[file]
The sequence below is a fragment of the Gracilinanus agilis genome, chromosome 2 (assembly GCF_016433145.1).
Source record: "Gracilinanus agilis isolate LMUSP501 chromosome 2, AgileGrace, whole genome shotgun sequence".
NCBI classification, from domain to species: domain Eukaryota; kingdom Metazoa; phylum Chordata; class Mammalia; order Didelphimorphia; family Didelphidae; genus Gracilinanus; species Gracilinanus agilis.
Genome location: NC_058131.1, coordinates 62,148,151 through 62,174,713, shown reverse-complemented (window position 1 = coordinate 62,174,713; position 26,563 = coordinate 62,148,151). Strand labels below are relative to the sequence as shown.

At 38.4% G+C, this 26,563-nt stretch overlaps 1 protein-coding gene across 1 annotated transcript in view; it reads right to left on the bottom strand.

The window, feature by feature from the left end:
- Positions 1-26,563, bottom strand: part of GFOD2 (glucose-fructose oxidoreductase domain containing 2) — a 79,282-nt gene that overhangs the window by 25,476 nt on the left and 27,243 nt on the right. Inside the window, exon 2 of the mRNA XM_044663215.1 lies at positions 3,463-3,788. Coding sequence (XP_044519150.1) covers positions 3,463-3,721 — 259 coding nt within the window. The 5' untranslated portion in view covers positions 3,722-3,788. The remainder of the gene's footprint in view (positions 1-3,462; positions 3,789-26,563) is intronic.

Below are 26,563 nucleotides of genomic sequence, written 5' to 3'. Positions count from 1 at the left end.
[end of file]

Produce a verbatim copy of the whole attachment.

The sequence below is a fragment of the Gracilinanus agilis genome, chromosome 2 (assembly GCF_016433145.1).
Source record: "Gracilinanus agilis isolate LMUSP501 chromosome 2, AgileGrace, whole genome shotgun sequence".
NCBI classification, from domain to species: domain Eukaryota; kingdom Metazoa; phylum Chordata; class Mammalia; order Didelphimorphia; family Didelphidae; genus Gracilinanus; species Gracilinanus agilis.
Genome location: NC_058131.1, coordinates 62,148,151 through 62,174,713, shown reverse-complemented (window position 1 = coordinate 62,174,713; position 26,563 = coordinate 62,148,151). Strand labels below are relative to the sequence as shown.

At 38.4% G+C, this 26,563-nt stretch overlaps 1 protein-coding gene across 1 annotated transcript in view; it reads right to left on the bottom strand.

The window, feature by feature from the left end:
- Positions 1-26,563, bottom strand: part of GFOD2 (glucose-fructose oxidoreductase domain containing 2) — a 79,282-nt gene that overhangs the window by 25,476 nt on the left and 27,243 nt on the right. Inside the window, exon 2 of the mRNA XM_044663215.1 lies at positions 3,463-3,788. Coding sequence (XP_044519150.1) covers positions 3,463-3,721 — 259 coding nt within the window. The 5' untranslated portion in view covers positions 3,722-3,788. The remainder of the gene's footprint in view (positions 1-3,462; positions 3,789-26,563) is intronic.

Below are 26,563 nucleotides of genomic sequence, written 5' to 3'. Positions count from 1 at the left end.